It was Steph. It was defense. It was Shaun. It was the crowd. It was bedlam. It was the Warriors at their finest, Oracle at its noisiest, and basketball at its most hectic, frantic pace, sending Northern California into a Golden State of euphoria and the defending champions to the NBA finals a second-straight year.
By all rights, and most odds, the wonderful, unorthodox, irrepressible Dubs, shouldn’t be there. Shouldn’t even have been in that hysterical seventh game Monday night, in which showing the courage and remarkable distance shooting skill which have become their trademarks, they defeated the Oklahoma City Thunder, 96-88.
They were down three games to one. One more defeat and the season would end up lying by the curb in tatters. But they never had one more defeat.
They lost the opener at home. They were trashed by OKC the next two on the road. Fewer than four percent of teams in that hole have ever been able to climb out. But the Warriors are special. They won the sixth game Saturday night, as Klay Thompson made everything from Tulsa to Timbuktu. And then Monday, after falling behind by 13, after scoring a paltry 42 points in the first half — don’t they usually get that many in a quarter? — the Warriors played like, well, Warriors.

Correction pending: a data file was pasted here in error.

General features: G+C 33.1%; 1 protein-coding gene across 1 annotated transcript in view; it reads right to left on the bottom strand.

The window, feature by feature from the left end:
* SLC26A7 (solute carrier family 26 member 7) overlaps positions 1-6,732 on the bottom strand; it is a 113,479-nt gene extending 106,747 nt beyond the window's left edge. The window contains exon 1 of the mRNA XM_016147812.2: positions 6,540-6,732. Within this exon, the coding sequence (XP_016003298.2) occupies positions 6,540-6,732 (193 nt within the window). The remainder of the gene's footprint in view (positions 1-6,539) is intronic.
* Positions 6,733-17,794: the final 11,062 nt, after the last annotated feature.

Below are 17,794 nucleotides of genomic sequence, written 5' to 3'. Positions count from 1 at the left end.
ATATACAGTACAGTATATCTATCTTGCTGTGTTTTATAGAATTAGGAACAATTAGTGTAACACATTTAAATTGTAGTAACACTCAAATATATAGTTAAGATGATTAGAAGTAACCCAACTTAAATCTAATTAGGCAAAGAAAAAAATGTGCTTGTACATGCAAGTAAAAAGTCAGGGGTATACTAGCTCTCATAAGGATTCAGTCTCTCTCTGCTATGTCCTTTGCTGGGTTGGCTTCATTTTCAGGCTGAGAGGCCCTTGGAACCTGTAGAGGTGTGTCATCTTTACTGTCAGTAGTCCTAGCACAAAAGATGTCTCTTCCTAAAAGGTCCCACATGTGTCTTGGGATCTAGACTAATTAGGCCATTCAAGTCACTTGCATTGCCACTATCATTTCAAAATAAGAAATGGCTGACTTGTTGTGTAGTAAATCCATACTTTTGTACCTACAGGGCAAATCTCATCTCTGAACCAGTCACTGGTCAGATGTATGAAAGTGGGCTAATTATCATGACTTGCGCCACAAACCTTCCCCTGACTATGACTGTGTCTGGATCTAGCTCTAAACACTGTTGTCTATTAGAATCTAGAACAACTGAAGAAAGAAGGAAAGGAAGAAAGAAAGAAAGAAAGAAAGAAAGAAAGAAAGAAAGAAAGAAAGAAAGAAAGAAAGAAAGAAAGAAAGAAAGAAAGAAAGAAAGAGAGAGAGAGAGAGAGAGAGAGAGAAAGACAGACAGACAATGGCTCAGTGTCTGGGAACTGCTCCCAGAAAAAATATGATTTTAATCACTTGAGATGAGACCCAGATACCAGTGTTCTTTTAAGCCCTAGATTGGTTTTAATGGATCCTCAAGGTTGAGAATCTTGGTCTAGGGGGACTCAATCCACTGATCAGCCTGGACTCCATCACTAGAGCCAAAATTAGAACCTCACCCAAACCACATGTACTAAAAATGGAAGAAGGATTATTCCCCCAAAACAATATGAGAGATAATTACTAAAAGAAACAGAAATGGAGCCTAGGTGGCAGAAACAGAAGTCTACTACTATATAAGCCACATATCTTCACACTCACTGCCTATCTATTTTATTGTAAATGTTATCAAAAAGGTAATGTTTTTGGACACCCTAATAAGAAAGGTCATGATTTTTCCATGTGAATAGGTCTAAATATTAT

The burst. The back-breaker. The few moments — to be exact, the 2 minutes, 55 seconds — of hysteria and Curry jumpers, when they blew back from an eight-point deficit to a three-point lead midway through a resounding third quarter, was what the Dubs needed and the crowd demanded.
“Warriors, warriors,” was their chant, booming against the walls in waves of sound. And from the court came a response. Shutdown defense (OK, according to OKC coach Billy Donovan the Thunder got good shots that didn’t end up very well), OKC scoring only 12 points the third quarter.
It was a game-changer. It was a playoff changer. Again, the Warriors will face the Cavaliers in the NBA finals.
“I think that’s where our crowd really came into play,” Warriors coach Steve Kerr said of when and how the Dubs swept into a lead they held forever. “The first half you could just hear the groans. You could hear the disappointment with the fans, and we weren’t giving them anything to cheer for. I thought Shaun Livingston’s dunk in transition kind of changed the tune. Our fans got into it. It was an emotional play.”
“Warriors, Warriors.” The Dubs had gone up by three. Then Livingston, the backup, heads-up, starter-when-Curry’s-out guard, grabbed a defensive rebound, sped upcourt and jammed the ball through the net to increase the lead to 63-58 and set off an ovation that shook the building to its foundations and may have done the same to the Thunder’s collective psyche.
It was over, although there were more than 15 seconds before Curry could celebrate as if he were a fan and not a two-time MVP, raising his arms over his head in triumph as the game ebbed away.
“It was a cool moment,” he said, “just knowing we came back. There was still time on the clock, but that was a moment to kind of just take in the atmosphere. … For us to overcome that early deficit and claw back, everybody on the bench having an impact, it was just a very cool moment to enjoy that fan noise and understand we were on the brink of doing something special.”
That wasn’t noise, that was adulation